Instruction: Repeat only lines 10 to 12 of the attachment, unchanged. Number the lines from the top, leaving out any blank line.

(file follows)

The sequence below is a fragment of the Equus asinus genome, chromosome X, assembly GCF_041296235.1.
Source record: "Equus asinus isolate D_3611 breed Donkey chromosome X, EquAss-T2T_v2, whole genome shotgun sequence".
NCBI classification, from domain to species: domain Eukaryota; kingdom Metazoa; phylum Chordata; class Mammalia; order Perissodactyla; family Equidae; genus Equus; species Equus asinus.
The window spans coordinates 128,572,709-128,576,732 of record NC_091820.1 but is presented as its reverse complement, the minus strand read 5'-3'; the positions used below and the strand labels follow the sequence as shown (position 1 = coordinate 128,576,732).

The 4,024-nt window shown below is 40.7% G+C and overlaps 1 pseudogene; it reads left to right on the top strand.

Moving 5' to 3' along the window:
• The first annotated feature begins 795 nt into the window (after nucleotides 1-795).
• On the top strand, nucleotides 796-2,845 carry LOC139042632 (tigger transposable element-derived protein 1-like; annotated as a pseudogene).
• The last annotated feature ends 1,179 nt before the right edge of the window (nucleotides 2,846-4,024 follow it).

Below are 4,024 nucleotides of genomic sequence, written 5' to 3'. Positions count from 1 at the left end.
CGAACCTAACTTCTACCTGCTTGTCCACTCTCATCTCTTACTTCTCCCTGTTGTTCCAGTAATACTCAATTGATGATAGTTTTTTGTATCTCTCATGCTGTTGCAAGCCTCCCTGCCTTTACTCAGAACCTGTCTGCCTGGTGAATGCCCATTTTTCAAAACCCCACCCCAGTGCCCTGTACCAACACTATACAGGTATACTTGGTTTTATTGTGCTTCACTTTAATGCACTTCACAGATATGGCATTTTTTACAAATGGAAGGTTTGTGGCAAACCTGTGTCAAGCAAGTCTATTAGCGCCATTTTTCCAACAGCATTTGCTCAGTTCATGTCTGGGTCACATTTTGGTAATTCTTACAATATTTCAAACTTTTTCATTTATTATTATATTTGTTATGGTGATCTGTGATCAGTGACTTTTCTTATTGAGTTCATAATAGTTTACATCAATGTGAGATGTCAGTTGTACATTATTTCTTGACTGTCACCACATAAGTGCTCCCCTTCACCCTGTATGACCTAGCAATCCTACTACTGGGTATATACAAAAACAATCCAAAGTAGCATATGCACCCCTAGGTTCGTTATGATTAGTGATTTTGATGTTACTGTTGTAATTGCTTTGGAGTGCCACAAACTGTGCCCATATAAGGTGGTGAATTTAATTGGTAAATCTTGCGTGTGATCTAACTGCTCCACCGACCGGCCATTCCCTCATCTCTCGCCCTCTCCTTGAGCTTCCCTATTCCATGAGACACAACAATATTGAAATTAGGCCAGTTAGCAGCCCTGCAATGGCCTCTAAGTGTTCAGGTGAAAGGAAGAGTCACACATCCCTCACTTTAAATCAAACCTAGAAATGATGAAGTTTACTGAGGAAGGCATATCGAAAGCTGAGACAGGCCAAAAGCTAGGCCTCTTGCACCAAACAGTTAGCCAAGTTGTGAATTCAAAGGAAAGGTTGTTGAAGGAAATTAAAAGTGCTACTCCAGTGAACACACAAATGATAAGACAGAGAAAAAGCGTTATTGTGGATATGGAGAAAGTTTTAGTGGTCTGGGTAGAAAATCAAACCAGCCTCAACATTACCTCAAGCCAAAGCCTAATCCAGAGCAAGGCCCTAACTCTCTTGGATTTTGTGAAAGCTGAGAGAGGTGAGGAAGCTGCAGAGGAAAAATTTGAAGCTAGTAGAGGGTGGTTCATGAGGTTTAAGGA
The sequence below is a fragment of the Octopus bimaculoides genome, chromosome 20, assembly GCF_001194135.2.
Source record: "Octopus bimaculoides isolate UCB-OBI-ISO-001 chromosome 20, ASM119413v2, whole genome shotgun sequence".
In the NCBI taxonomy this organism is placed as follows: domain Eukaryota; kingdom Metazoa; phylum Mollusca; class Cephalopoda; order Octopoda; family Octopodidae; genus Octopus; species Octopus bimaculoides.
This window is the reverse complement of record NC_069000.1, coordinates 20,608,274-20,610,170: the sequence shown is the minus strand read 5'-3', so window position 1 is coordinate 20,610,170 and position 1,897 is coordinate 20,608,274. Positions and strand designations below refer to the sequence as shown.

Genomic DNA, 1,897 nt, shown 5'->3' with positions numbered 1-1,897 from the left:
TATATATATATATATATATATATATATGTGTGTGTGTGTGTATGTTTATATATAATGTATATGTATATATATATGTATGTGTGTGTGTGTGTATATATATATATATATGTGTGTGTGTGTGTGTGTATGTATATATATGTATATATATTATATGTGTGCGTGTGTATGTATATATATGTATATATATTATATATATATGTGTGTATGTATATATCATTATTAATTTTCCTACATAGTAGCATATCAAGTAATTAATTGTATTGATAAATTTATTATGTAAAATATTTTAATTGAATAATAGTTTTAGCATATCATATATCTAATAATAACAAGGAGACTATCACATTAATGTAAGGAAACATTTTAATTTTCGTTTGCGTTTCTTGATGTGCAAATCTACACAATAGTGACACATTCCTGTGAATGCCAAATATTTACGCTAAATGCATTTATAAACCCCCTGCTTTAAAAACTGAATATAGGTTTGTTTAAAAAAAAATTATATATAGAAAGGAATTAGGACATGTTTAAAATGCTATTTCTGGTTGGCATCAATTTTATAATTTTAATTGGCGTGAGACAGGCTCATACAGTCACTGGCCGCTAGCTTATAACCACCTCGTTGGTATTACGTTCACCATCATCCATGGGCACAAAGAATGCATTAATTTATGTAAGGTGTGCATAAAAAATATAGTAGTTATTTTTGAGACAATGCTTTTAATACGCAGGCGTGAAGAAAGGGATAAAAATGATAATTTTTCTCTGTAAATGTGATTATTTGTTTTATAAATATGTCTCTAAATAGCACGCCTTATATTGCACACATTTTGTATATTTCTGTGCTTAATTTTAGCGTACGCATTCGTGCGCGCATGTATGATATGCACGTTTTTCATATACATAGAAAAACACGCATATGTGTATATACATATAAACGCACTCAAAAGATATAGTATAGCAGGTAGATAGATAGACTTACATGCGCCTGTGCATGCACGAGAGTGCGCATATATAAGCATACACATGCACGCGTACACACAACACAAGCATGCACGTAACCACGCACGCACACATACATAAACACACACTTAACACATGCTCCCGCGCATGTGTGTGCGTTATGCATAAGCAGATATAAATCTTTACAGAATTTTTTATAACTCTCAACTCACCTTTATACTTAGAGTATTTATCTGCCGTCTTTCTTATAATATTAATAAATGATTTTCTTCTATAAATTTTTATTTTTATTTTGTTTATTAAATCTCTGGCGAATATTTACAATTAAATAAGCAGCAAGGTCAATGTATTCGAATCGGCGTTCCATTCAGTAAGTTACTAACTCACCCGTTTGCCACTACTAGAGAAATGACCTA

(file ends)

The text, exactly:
Below are 4,024 nucleotides of genomic sequence, written 5' to 3'. Positions count from 1 at the left end.
CGAACCTAACTTCTACCTGCTTGTCCACTCTCATCTCTTACTTCTCCCTGTTGTTCCAGTAATACTCAATTGATGATAGTTTTTTGTATCTCTCATGCTGTTGCAAGCCTCCCTGCCTTTACTCAGAACCTGTCTGCCTGGTGAATGCCCATTTTTCAAAACCCCACCCCAGTGCCCTGTACCAACACTATACAGGTATACTTGGTTTTATTGTGCTTCACTTTAATGCACTTCACAGATATGGCATTTTTTACAAATGGAAGGTTTGTGGCAAACCTGTGTCAAGCAAGTCTATTAGCGCCATTTTTCCAACAGCATTTGCTCAGTTCATGTCTGGGTCACATTTTGGTAATTCTTACAATATTTCAAACTTTTTCATTTATTATTATATTTGTTATGGTGATCTGTGATCAGTGACTTTTCTTATTGAGTTCATAATAGTTTACATCAATGTGAGATGTCAGTTGTACATTATTTCTTGACTGTCACCACATAAGTGCTCCCCTTCACCCTGTATGACCTAGCAATCCTACTACTGGGTATATACAAAAACAATCCAAAGTAGCATATGCACCCCTAGGTTCGTTATGATTAGTGATTTTGATGTTACTGTTGTAATTGCTTTGGAGTGCCACAAACTGTGCCCATATAAGGTGGTGAATTTAATTGGTAAATCTTGCGTGTGATCTAACTGCTCCACCGACCGGCCATTCCCTCATCTCTCGCCCTCTCCTTGAGCTTCCCTATTCCATGAGACACAACAATATTGAAATTAGGCCAGTTAGCAGCCCTGCAATGGCCTCTAAGTGTTCAGGTGAAAGGAAGAGTCACACATCCCTCACTTTAAATCAAACCTAGAAATGATGAAGTTTACTGAGGAAGGCATATCGAAAGCTGAGACAGGCCAAAAGCTAGGCCTCTTGCACCAAACAGTTAGCCAAGTTGTGAATTCAAAGGAAAGGTTGTTGAAGGAAATTAAAAGTGCTACTCCAGTGAACACACAAATGATAAGACAGAGAAAAAGCGTTATTGTGGATATGGAGAAAGTTTTAGTGGTCTGGGTAGAAAATCAAACCAGCCTCAACATTACCTCAAGCCAAAGCCTAATCCAGAGCAAGGCCCTAACTCTCTTGGATTTTGTGAAAGCTGAGAGAGGTGAGGAAGCTGCAGAGGAAAAATTTGAAGCTAGTAGAGGGTGGTTCATGAGGTTTAAGGA
The sequence below is a fragment of the Octopus bimaculoides genome, chromosome 20, assembly GCF_001194135.2.